Figure 1
Microscopic images of Lucifer yellow propagation in the astrocytic syncytium of adult rat

Lack of correlation between Lucifer yellow coupling and astrocytic membrane potential

A second set of experiments was performed to test membrane potential-dependence of Lucifer yellow propagation in CBX-free ACSF. Astrocytic membrane potentials ranged from −70 to −90 mV, when measured 1 minute after entering current-clamped whole-cell mode, and we counted the number of coupled cells 10 min after patch rupture. We found no significant relationship between the number of dye-coupled cells and the resting membrane potential in either control (Fig 2A, white squares, N=13) or SPM-treated astrocytes (Fig. 2A, black filled circles, N=14). The data averaged from different rats are presented in Figure 2B. These further illustrate the significant (p<0.01) increase in cell coupling after inclusion of SPM in the patch solution (Fig 2B). The maximal number of coupled astrocytes was 26 when using ICS with SPM (Fig. 2A, filled circles), while two to no more than 5 astrocytes were coupled in SPM-free ICS (Fig. 2A, open squares).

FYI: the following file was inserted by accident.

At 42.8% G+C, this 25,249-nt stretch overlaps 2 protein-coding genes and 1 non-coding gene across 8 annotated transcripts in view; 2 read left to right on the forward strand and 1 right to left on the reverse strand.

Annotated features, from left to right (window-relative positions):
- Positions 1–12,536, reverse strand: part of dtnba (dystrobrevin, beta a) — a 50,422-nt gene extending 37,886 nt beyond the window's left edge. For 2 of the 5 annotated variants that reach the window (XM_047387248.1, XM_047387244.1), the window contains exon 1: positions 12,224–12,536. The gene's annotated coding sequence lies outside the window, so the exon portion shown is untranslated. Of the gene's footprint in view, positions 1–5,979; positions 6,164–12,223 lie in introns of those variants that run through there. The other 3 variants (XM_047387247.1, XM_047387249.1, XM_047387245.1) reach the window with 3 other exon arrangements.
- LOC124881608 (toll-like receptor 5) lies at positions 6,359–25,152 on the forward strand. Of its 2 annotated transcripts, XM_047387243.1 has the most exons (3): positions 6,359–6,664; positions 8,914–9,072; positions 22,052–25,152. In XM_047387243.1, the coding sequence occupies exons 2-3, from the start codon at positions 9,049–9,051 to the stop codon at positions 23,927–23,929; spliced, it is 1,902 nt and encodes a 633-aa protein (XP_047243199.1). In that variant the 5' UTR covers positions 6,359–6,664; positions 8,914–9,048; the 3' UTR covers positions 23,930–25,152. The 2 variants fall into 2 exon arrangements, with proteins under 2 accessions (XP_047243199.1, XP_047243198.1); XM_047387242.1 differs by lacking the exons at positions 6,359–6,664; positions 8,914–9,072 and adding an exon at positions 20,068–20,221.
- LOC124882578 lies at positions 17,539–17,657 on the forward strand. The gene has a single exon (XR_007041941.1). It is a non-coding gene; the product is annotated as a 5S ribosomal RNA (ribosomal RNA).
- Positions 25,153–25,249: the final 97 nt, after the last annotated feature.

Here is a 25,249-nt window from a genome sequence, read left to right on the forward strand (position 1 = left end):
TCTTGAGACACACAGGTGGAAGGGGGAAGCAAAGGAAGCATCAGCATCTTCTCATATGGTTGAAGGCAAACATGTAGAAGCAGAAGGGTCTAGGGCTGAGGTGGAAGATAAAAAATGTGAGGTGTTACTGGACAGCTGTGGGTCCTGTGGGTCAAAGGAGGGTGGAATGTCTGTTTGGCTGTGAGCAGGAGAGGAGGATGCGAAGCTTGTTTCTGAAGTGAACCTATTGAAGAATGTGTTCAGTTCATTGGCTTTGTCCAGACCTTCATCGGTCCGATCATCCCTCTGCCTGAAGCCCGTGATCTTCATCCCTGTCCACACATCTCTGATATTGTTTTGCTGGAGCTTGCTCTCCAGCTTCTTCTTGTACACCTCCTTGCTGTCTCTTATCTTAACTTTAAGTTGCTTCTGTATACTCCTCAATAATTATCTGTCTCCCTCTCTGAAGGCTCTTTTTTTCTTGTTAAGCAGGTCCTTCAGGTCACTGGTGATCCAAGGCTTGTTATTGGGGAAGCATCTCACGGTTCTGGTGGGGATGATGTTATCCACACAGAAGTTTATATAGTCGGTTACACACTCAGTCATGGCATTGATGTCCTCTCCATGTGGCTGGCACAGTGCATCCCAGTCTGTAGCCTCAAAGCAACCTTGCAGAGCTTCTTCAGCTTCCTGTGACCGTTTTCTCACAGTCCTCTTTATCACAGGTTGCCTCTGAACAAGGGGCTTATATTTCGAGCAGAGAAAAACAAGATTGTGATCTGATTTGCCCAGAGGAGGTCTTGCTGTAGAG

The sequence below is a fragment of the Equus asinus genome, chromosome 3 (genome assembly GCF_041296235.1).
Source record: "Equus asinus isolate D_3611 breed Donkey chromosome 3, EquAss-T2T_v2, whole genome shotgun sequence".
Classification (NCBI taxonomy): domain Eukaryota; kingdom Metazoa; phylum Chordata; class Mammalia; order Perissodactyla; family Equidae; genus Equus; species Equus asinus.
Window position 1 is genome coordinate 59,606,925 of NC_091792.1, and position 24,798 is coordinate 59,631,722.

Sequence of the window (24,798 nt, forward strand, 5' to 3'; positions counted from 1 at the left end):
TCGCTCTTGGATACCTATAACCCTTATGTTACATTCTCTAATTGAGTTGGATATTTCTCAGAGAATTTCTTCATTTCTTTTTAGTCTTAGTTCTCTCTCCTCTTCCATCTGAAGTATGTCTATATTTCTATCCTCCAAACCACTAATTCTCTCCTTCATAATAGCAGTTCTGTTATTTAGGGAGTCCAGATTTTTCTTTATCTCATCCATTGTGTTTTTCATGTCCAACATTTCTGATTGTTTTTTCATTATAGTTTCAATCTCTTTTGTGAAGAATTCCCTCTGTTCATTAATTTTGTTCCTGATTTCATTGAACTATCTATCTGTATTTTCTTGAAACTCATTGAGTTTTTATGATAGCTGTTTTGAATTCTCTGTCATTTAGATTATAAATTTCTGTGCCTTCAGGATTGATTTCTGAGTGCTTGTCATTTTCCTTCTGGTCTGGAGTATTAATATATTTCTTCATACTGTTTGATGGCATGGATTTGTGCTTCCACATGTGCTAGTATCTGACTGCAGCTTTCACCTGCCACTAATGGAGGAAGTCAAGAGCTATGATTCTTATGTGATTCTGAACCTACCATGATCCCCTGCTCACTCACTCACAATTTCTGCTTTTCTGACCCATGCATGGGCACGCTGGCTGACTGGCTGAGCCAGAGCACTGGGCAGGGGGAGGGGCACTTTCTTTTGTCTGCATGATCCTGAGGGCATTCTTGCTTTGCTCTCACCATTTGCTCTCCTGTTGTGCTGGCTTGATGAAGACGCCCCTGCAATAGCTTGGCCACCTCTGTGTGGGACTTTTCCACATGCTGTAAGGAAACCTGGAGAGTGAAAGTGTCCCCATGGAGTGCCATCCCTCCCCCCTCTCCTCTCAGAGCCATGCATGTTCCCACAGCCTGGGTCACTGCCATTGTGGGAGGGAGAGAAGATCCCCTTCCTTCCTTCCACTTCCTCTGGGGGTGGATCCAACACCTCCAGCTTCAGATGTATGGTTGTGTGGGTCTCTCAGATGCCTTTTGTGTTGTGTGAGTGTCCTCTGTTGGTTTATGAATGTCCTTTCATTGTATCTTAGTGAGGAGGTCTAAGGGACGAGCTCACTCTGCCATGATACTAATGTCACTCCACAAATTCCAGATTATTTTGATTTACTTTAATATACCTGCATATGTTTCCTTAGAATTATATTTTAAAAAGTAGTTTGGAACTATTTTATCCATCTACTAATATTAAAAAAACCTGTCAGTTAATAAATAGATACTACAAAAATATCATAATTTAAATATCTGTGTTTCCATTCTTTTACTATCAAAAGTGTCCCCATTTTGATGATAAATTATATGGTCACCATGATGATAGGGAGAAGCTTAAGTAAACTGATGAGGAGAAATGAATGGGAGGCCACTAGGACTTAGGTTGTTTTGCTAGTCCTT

Figure 2
Intracellular spermine increases Lucifer yellow coupling between astrocytes located in the stratum radiatum of CA1 hippocampus